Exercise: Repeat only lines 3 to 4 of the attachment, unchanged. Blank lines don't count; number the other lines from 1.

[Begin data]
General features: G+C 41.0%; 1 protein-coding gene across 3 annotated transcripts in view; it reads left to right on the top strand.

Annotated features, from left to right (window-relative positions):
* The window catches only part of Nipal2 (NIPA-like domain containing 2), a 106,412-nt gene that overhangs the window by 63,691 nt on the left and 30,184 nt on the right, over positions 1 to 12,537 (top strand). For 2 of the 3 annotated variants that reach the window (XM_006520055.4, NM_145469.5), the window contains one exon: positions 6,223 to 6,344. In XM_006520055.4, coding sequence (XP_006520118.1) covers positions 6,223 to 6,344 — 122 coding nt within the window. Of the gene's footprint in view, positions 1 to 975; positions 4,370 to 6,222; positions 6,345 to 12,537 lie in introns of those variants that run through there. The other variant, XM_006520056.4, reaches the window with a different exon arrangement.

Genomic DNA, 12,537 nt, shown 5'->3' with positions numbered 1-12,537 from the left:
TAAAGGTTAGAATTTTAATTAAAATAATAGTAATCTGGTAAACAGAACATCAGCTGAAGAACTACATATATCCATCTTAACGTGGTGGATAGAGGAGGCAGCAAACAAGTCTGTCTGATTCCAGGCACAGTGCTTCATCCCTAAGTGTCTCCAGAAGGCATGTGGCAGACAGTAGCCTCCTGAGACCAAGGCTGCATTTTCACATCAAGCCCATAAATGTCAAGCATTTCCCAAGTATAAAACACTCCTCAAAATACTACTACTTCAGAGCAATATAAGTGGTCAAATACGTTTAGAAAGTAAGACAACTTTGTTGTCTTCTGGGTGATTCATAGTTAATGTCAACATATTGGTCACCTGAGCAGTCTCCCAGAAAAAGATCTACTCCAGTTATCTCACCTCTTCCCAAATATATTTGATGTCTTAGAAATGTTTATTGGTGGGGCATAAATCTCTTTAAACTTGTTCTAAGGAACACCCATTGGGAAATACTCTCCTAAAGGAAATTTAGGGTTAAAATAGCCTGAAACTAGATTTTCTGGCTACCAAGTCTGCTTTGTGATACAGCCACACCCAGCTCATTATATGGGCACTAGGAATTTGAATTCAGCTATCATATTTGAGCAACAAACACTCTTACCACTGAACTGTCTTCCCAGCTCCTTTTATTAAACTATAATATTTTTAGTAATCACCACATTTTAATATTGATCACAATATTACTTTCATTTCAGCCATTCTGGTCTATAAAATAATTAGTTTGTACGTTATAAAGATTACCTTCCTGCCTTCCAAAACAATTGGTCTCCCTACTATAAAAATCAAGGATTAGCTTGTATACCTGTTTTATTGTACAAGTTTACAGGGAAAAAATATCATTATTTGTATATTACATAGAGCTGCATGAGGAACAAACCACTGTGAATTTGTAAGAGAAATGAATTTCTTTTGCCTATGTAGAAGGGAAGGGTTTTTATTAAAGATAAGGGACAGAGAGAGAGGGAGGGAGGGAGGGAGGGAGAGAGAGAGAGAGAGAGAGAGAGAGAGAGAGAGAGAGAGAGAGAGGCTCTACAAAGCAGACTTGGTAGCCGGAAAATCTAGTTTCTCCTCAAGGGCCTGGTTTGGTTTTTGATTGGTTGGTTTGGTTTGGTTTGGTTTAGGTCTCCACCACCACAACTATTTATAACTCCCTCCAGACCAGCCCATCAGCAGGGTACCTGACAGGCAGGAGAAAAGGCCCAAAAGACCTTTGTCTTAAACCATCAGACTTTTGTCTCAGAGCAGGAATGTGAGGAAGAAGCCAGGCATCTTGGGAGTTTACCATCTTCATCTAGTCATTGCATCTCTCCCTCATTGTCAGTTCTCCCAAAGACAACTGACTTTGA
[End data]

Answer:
* The window catches only part of Nipal2 (NIPA-like domain containing 2), a 106,412-nt gene that overhangs the window by 63,691 nt on the left and 30,184 nt on the right, over positions 1 to 12,537 (top strand). For 2 of the 3 annotated variants that reach the window (XM_006520055.4, NM_145469.5), the window contains one exon: positions 6,223 to 6,344. In XM_006520055.4, coding sequence (XP_006520118.1) covers positions 6,223 to 6,344 — 122 coding nt within the window. Of the gene's footprint in view, positions 1 to 975; positions 4,370 to 6,222; positions 6,345 to 12,537 lie in introns of those variants that run through there. The other variant, XM_006520056.4, reaches the window with a different exon arrangement.

Genomic DNA, 12,537 nt, shown 5'->3' with positions numbered 1-12,537 from the left: